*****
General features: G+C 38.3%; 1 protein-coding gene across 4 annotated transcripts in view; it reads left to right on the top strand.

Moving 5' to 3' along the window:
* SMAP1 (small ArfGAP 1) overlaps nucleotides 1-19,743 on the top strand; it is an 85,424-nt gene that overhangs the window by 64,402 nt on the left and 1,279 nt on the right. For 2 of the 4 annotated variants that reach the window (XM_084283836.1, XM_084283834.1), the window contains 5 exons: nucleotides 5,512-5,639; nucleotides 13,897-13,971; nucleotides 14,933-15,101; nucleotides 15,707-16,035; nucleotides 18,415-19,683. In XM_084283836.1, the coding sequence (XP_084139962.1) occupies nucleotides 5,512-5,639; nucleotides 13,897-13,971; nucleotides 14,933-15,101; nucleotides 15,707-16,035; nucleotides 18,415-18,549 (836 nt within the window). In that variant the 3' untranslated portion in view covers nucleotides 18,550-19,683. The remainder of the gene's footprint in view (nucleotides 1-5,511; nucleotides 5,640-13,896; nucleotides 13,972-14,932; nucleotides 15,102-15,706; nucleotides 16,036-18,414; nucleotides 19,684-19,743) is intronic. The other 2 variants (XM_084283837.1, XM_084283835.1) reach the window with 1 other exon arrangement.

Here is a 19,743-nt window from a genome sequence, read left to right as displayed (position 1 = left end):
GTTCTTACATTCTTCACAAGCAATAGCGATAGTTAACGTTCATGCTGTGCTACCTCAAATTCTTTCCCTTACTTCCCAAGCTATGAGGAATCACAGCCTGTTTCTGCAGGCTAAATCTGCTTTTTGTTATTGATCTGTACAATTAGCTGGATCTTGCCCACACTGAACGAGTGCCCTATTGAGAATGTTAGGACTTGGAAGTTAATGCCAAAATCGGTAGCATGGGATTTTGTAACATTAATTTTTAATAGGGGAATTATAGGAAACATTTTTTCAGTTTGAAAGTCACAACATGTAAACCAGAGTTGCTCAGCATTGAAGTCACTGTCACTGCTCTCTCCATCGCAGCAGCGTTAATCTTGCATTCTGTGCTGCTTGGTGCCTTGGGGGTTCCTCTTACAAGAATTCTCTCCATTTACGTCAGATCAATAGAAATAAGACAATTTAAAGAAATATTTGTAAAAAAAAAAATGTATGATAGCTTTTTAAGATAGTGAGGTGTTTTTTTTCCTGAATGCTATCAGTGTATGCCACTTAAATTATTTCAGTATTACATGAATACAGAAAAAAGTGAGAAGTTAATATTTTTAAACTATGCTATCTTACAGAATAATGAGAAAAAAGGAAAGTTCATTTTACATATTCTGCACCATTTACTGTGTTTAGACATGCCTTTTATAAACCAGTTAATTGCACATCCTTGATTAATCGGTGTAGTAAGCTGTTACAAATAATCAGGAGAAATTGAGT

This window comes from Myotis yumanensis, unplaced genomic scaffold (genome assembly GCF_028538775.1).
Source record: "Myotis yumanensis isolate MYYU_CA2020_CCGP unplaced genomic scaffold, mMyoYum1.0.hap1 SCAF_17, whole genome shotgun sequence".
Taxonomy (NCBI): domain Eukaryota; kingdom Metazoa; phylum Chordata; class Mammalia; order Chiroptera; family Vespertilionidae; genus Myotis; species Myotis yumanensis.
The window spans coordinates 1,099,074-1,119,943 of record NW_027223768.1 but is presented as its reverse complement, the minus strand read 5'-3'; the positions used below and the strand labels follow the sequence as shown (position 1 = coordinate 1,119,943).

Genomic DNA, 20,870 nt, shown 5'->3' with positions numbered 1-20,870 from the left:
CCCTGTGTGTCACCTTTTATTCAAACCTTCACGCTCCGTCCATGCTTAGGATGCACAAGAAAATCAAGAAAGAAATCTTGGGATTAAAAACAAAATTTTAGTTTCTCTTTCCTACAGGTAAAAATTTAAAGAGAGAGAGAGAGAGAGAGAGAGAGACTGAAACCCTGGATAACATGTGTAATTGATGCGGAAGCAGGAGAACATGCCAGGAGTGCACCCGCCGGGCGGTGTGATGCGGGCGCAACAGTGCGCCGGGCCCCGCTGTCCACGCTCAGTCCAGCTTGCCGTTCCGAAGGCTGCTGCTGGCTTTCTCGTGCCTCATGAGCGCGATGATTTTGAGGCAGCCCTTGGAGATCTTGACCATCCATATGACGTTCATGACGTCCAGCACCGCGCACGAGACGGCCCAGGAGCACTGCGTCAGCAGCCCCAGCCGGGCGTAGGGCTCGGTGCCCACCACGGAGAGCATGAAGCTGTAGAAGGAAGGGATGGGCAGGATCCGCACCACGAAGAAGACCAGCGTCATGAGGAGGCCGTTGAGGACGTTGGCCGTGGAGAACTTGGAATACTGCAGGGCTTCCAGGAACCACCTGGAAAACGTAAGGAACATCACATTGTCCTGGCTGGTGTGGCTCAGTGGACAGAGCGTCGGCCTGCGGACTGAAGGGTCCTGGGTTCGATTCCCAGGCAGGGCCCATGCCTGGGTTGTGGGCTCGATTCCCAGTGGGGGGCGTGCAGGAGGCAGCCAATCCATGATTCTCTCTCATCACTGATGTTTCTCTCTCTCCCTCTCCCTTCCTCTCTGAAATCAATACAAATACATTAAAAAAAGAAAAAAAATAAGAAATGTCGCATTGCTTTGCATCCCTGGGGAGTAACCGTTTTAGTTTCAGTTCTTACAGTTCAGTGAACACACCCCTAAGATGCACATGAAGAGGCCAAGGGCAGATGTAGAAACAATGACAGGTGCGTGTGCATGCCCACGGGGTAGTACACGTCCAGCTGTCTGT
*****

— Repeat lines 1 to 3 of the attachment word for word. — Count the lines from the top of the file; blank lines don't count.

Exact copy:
General features: G+C 38.3%; 1 protein-coding gene across 4 annotated transcripts in view; it reads left to right on the top strand.

Moving 5' to 3' along the window:
* SMAP1 (small ArfGAP 1) overlaps nucleotides 1-19,743 on the top strand; it is an 85,424-nt gene that overhangs the window by 64,402 nt on the left and 1,279 nt on the right. For 2 of the 4 annotated variants that reach the window (XM_084283836.1, XM_084283834.1), the window contains 5 exons: nucleotides 5,512-5,639; nucleotides 13,897-13,971; nucleotides 14,933-15,101; nucleotides 15,707-16,035; nucleotides 18,415-19,683. In XM_084283836.1, the coding sequence (XP_084139962.1) occupies nucleotides 5,512-5,639; nucleotides 13,897-13,971; nucleotides 14,933-15,101; nucleotides 15,707-16,035; nucleotides 18,415-18,549 (836 nt within the window). In that variant the 3' untranslated portion in view covers nucleotides 18,550-19,683. The remainder of the gene's footprint in view (nucleotides 1-5,511; nucleotides 5,640-13,896; nucleotides 13,972-14,932; nucleotides 15,102-15,706; nucleotides 16,036-18,414; nucleotides 19,684-19,743) is intronic. The other 2 variants (XM_084283837.1, XM_084283835.1) reach the window with 1 other exon arrangement.